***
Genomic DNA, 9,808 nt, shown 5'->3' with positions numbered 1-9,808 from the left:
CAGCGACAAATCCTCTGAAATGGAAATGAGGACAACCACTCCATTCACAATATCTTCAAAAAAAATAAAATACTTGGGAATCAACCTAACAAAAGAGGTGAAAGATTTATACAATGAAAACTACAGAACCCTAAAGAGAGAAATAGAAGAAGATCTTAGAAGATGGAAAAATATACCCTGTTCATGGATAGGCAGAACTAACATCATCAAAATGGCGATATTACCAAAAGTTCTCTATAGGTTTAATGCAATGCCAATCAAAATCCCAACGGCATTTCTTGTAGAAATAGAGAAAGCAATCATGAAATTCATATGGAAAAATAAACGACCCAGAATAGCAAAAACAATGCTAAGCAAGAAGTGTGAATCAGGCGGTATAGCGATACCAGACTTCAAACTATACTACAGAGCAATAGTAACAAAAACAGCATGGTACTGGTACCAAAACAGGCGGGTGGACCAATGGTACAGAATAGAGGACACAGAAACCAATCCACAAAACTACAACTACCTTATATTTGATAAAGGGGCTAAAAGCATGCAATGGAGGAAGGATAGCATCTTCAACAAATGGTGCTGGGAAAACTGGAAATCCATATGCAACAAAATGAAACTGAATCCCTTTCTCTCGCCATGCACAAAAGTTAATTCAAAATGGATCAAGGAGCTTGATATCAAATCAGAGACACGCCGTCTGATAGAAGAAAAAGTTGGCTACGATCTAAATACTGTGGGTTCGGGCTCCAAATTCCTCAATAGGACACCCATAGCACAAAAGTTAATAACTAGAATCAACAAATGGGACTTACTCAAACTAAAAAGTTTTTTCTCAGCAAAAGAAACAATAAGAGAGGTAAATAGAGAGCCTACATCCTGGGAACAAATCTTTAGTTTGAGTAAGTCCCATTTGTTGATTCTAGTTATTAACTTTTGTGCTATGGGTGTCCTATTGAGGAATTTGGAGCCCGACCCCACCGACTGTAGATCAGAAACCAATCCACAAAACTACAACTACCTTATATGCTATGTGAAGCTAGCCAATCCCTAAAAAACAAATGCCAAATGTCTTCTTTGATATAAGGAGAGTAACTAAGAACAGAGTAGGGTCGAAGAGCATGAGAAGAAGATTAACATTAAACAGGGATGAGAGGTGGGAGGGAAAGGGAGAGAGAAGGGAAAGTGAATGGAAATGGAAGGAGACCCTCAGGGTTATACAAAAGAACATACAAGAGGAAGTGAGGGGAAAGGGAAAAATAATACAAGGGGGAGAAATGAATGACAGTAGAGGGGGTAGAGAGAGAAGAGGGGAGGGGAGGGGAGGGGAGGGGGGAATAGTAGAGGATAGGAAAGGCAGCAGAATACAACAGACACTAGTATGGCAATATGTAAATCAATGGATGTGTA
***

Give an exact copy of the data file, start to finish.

Genomic DNA, 9,808 nt, shown 5'->3' with positions numbered 1-9,808 from the left:
CAGCGACAAATCCTCTGAAATGGAAATGAGGACAACCACTCCATTCACAATATCTTCAAAAAAAATAAAATACTTGGGAATCAACCTAACAAAAGAGGTGAAAGATTTATACAATGAAAACTACAGAACCCTAAAGAGAGAAATAGAAGAAGATCTTAGAAGATGGAAAAATATACCCTGTTCATGGATAGGCAGAACTAACATCATCAAAATGGCGATATTACCAAAAGTTCTCTATAGGTTTAATGCAATGCCAATCAAAATCCCAACGGCATTTCTTGTAGAAATAGAGAAAGCAATCATGAAATTCATATGGAAAAATAAACGACCCAGAATAGCAAAAACAATGCTAAGCAAGAAGTGTGAATCAGGCGGTATAGCGATACCAGACTTCAAACTATACTACAGAGCAATAGTAACAAAAACAGCATGGTACTGGTACCAAAACAGGCGGGTGGACCAATGGTACAGAATAGAGGACACAGAAACCAATCCACAAAACTACAACTACCTTATATTTGATAAAGGGGCTAAAAGCATGCAATGGAGGAAGGATAGCATCTTCAACAAATGGTGCTGGGAAAACTGGAAATCCATATGCAACAAAATGAAACTGAATCCCTTTCTCTCGCCATGCACAAAAGTTAATTCAAAATGGATCAAGGAGCTTGATATCAAATCAGAGACACGCCGTCTGATAGAAGAAAAAGTTGGCTACGATCTAAATACTGTGGGTTCGGGCTCCAAATTCCTCAATAGGACACCCATAGCACAAAAGTTAATAACTAGAATCAACAAATGGGACTTACTCAAACTAAAAAGTTTTTTCTCAGCAAAAGAAACAATAAGAGAGGTAAATAGAGAGCCTACATCCTGGGAACAAATCTTTAGTTTGAGTAAGTCCCATTTGTTGATTCTAGTTATTAACTTTTGTGCTATGGGTGTCCTATTGAGGAATTTGGAGCCCGACCCCACCGACTGTAGATCAGAAACCAATCCACAAAACTACAACTACCTTATATGCTATGTGAAGCTAGCCAATCCCTAAAAAACAAATGCCAAATGTCTTCTTTGATATAAGGAGAGTAACTAAGAACAGAGTAGGGTCGAAGAGCATGAGAAGAAGATTAACATTAAACAGGGATGAGAGGTGGGAGGGAAAGGGAGAGAGAAGGGAAAGTGAATGGAAATGGAAGGAGACCCTCAGGGTTATACAAAAGAACATACAAGAGGAAGTGAGGGGAAAGGGAAAAATAATACAAGGGGGAGAAATGAATGACAGTAGAGGGGGTAGAGAGAGAAGAGGGGAGGGGAGGGGAGGGGAGGGGGGAATAGTAGAGGATAGGAAAGGCAGCAGAATACAACAGACACTAGTATGGCAATATGTAAATCAATGGATGTGTA